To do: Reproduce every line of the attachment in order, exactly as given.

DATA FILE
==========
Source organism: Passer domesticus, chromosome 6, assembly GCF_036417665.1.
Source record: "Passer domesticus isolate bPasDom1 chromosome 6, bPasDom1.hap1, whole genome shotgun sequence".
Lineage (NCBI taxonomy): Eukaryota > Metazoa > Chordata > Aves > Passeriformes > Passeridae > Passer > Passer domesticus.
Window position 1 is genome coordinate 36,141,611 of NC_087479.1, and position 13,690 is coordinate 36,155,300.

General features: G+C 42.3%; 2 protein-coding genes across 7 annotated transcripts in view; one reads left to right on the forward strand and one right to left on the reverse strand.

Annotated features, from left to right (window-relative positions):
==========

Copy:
Source organism: Passer domesticus, chromosome 6, assembly GCF_036417665.1.
Source record: "Passer domesticus isolate bPasDom1 chromosome 6, bPasDom1.hap1, whole genome shotgun sequence".
Lineage (NCBI taxonomy): Eukaryota > Metazoa > Chordata > Aves > Passeriformes > Passeridae > Passer > Passer domesticus.
Window position 1 is genome coordinate 36,141,611 of NC_087479.1, and position 13,690 is coordinate 36,155,300.

General features: G+C 42.3%; 2 protein-coding genes across 7 annotated transcripts in view; one reads left to right on the forward strand and one right to left on the reverse strand.

Annotated features, from left to right (window-relative positions):